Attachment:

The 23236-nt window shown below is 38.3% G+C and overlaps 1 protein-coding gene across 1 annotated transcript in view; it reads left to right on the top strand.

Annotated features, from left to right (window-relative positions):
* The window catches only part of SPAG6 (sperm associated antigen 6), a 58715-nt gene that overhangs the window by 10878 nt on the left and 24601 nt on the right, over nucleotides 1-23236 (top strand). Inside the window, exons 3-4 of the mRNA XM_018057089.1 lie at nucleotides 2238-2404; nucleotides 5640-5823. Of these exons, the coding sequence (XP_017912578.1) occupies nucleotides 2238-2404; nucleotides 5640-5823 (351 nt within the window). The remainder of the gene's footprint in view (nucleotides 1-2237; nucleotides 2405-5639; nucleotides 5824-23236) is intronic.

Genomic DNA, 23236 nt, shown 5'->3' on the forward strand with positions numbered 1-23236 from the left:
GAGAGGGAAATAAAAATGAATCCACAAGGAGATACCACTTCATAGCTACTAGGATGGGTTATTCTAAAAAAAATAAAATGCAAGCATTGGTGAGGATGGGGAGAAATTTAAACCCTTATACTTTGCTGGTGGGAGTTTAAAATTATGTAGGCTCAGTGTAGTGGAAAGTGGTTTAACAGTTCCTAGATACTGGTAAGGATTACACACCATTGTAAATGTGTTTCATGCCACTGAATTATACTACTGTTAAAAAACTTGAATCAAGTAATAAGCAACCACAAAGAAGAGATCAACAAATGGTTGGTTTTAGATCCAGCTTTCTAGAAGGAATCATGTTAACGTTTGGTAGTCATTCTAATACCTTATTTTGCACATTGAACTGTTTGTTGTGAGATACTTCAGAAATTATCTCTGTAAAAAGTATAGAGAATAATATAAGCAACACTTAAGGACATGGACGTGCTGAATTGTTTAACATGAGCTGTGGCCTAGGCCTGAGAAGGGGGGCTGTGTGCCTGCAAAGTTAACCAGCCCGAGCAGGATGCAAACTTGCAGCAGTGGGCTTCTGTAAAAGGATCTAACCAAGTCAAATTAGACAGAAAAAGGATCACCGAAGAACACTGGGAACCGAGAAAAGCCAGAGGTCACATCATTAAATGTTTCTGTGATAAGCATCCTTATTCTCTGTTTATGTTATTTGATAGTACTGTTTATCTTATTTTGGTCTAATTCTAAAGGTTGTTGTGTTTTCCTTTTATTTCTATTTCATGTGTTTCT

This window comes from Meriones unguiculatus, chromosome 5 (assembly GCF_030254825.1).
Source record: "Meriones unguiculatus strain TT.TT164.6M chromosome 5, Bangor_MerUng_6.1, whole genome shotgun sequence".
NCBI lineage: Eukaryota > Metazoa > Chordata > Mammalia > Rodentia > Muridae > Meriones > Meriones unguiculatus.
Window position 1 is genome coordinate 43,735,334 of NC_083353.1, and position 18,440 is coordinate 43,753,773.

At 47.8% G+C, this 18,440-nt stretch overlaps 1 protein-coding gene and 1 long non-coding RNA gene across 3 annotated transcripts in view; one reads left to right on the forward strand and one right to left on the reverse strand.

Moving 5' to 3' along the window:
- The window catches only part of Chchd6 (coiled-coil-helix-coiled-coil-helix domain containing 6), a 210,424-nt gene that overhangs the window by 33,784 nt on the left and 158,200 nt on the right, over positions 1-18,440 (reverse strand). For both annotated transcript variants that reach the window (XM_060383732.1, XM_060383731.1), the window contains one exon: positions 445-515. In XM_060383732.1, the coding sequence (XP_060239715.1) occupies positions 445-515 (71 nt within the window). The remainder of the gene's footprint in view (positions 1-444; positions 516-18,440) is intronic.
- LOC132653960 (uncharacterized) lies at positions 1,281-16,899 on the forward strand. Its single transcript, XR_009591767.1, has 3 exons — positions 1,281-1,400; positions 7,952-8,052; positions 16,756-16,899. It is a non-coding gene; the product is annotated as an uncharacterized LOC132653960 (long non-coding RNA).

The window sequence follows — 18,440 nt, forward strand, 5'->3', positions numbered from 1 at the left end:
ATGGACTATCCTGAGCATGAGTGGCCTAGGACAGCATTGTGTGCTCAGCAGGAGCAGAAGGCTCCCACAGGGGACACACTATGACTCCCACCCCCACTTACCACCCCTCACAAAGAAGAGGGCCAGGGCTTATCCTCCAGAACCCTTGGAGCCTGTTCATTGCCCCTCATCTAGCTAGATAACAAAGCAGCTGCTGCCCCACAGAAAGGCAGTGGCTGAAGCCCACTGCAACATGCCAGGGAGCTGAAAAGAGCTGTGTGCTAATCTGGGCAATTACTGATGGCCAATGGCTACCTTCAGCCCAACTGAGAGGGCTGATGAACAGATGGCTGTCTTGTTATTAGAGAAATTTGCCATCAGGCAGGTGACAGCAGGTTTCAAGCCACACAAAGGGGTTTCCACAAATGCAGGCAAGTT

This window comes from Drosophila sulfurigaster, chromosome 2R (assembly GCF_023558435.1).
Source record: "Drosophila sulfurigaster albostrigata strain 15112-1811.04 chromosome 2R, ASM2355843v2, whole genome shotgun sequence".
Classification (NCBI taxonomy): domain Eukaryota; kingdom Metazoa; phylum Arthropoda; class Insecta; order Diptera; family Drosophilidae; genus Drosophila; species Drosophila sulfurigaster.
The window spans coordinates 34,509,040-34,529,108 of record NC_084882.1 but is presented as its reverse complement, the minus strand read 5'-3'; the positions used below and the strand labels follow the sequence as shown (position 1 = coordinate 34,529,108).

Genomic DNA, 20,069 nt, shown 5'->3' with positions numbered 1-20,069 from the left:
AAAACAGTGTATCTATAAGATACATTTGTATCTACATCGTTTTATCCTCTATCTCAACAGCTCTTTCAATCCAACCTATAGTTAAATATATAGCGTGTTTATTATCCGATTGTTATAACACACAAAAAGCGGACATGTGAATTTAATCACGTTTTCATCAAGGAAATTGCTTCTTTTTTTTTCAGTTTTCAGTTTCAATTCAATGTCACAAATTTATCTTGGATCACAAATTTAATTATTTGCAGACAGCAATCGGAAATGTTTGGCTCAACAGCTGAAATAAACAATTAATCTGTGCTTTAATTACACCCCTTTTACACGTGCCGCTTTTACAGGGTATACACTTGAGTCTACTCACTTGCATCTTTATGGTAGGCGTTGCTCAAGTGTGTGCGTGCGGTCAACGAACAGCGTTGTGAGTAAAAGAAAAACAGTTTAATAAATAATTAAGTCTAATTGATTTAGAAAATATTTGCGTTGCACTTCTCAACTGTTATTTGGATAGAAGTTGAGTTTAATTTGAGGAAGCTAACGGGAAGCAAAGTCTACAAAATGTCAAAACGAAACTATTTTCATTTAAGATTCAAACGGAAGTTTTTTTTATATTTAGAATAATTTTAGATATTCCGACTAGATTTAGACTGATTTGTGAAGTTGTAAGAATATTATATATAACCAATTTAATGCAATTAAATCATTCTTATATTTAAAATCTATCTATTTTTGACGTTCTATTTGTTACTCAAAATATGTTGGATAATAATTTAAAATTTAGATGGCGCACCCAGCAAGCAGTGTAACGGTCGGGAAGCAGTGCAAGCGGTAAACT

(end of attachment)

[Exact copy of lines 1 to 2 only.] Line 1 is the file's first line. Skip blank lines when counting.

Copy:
The 23236-nt window shown below is 38.3% G+C and overlaps 1 protein-coding gene across 1 annotated transcript in view; it reads left to right on the top strand.

Annotated features, from left to right (window-relative positions):